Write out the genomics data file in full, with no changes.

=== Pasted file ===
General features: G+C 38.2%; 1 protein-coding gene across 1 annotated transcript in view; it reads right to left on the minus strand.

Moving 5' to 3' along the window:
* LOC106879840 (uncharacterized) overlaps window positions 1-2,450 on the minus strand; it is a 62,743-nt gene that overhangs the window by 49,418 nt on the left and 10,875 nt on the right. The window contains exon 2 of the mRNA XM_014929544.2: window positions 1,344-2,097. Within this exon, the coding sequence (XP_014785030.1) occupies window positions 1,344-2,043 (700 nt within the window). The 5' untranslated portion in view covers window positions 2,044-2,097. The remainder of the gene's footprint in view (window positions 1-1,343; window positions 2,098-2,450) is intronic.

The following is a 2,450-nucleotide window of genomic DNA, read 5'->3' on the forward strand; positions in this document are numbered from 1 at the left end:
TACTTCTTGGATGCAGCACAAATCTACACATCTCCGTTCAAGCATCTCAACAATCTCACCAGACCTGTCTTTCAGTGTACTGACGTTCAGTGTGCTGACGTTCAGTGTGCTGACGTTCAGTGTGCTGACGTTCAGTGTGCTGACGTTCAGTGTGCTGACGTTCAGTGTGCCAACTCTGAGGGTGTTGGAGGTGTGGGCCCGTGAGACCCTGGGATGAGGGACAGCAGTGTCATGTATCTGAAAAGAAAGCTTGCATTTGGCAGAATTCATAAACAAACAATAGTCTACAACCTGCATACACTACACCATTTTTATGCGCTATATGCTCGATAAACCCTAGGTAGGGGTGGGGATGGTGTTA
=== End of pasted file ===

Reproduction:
General features: G+C 38.2%; 1 protein-coding gene across 1 annotated transcript in view; it reads right to left on the minus strand.

Moving 5' to 3' along the window:
* LOC106879840 (uncharacterized) overlaps window positions 1-2,450 on the minus strand; it is a 62,743-nt gene that overhangs the window by 49,418 nt on the left and 10,875 nt on the right. The window contains exon 2 of the mRNA XM_014929544.2: window positions 1,344-2,097. Within this exon, the coding sequence (XP_014785030.1) occupies window positions 1,344-2,043 (700 nt within the window). The 5' untranslated portion in view covers window positions 2,044-2,097. The remainder of the gene's footprint in view (window positions 1-1,343; window positions 2,098-2,450) is intronic.

The following is a 2,450-nucleotide window of genomic DNA, read 5'->3' on the forward strand; positions in this document are numbered from 1 at the left end:
TACTTCTTGGATGCAGCACAAATCTACACATCTCCGTTCAAGCATCTCAACAATCTCACCAGACCTGTCTTTCAGTGTACTGACGTTCAGTGTGCTGACGTTCAGTGTGCTGACGTTCAGTGTGCTGACGTTCAGTGTGCTGACGTTCAGTGTGCTGACGTTCAGTGTGCCAACTCTGAGGGTGTTGGAGGTGTGGGCCCGTGAGACCCTGGGATGAGGGACAGCAGTGTCATGTATCTGAAAAGAAAGCTTGCATTTGGCAGAATTCATAAACAAACAATAGTCTACAACCTGCATACACTACACCATTTTTATGCGCTATATGCTCGATAAACCCTAGGTAGGGGTGGGGATGGTGTTA